BRUNSWICK — One of the architects working on planned renovations at Coffin Elementary School and Brunswick Junior High School on Monday presented the work his firm has done.
This is the beginning of the second phase for the school facilities plan, which has received an appropriation of $174,500 from the Town Council. Estimates from the first phase found that planned renovations could cost the town up to $21 million.
“We’ve reached a point where we’re beginning to make decisions and observe things that we felt that the full board would be best apprised of, and also the public at large,” board Member Rich Ellis said before introducing PDT Architects principal Lyndon Keck in a special meeting Monday night.
Keck ran through proposed locations for the School Department’s new bus garage, three different driveway and parking configurations between Coffin and Brunswick Junior High School, and the current blueprints for proposed changes at the two schools.
Keck said changes in the two schools’ driveway and parking configuration were based on feedback from the board’s Facilities and Maintenance Committee four weeks ago.
One of the the three options he presented was clearly preferred by people at the meeting. It would create a one-way road between the two schools from Barrows Street, with many parallel parking spots, and become a two-way road near the schools’ main entrance on Columbia Avenue.
Buses would enter from Columbia Avenue, go into a clustered parking configuration in front of Coffin and exit onto Barrows Street.
“One of the things we were trying to do overall is we’ve been trying to separate as much as possible the buses from the automobiles from the truck service,” Keck said, “and we’ve tried to make it possible for pedestrians to more easily navigate the site by introducing more sidewalks on the site.”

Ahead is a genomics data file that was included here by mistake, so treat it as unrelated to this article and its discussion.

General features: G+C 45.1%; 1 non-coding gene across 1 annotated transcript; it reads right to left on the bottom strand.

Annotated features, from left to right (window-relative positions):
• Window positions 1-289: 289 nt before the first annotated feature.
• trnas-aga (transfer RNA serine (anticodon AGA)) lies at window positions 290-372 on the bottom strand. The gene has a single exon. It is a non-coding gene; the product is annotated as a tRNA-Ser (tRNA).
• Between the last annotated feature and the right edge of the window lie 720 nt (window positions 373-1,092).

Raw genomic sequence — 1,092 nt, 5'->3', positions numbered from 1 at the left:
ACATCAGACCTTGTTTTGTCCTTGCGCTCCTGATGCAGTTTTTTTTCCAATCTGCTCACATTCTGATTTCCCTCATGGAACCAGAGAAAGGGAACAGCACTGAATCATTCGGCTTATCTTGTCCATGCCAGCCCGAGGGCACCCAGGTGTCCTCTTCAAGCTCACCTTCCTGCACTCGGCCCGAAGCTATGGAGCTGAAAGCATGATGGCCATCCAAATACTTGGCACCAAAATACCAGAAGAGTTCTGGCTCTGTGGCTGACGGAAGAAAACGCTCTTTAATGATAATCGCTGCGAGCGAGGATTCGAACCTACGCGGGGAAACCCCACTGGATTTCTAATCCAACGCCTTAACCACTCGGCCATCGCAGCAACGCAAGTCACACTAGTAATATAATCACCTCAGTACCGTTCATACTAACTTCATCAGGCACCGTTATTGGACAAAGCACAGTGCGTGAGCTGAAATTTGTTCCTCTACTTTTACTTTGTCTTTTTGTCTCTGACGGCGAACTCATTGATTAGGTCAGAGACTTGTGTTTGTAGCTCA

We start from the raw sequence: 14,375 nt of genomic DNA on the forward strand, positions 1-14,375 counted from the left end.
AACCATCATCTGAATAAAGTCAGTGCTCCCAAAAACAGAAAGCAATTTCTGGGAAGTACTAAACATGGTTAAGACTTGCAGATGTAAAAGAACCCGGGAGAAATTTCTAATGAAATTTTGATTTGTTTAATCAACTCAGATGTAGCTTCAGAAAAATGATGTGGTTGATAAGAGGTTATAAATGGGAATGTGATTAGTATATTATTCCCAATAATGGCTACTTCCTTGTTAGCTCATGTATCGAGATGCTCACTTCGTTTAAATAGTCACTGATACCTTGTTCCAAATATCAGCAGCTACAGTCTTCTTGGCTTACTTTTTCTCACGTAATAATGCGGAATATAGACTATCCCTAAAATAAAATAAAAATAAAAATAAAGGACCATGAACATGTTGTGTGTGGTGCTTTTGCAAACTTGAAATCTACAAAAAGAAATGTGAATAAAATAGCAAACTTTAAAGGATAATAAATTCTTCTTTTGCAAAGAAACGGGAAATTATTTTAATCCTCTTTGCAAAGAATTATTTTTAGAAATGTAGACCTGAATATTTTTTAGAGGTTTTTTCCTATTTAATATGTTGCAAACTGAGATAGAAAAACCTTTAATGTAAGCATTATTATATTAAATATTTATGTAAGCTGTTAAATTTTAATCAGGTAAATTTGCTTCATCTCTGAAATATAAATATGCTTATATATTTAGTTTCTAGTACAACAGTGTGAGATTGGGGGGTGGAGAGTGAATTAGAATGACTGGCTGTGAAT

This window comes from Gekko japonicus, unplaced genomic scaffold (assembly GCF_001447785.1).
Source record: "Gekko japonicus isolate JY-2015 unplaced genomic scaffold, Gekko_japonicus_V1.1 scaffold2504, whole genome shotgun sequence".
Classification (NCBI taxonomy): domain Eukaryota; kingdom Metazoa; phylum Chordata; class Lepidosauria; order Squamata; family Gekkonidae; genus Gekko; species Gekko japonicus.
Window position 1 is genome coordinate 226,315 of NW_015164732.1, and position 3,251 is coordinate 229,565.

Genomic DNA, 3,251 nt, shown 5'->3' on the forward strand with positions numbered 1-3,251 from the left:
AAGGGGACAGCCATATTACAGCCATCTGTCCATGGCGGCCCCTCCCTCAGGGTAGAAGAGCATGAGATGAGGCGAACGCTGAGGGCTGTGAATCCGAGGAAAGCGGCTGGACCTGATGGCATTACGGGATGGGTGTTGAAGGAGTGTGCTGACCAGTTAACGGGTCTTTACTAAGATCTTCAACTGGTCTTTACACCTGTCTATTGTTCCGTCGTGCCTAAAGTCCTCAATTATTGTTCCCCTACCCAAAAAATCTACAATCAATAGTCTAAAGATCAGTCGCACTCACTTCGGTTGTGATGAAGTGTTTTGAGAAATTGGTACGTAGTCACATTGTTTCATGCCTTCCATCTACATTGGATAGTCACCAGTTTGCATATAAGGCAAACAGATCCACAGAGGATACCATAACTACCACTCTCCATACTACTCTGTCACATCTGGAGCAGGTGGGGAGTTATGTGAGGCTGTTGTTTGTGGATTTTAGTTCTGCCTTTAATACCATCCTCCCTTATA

For Coffin, Keck said, significant expansions are planned, including a new wing that includes a kitchen, cafeteria, library and several classrooms.
Because of Coffin’s planned expansion and the current bus garage’s adjacent location to the school, architects will have to find a location to build a new garage.
Four locations were assessed, Keck said, but one seems the most viable so far: the site of the old Times Record Building. He said it would be Brunswick’s least expensive option, because the town already owns the lot, and it includes existing utilities and the deparment’s current bus fueling station. The former newspaper building at 6 Industry Road is now being demolished.
For Brunswick Junior High, changes include widening the administrative offices and constructing new rooms for alternative education and art classes, along with common areas for each grade and a central courtyard.
A few board members suggested changes to the plans presented by Keck, and Ellis said the board will continue to solicit ideas and concerns on the School Depatment’s website and at future meetings, including one on Dec. 19.
Ellis said the school facilities plan’s second phase is expected to finish in Feburary. A construction bond referendum could follow.
“If we can get the project rolling in June, that’s great,” Ellis said, “so to do that, we need to bring it to a vote in either June or there’s been some discussion of bringing it in April, but we’re going to work through this process to afford the appropriate input.”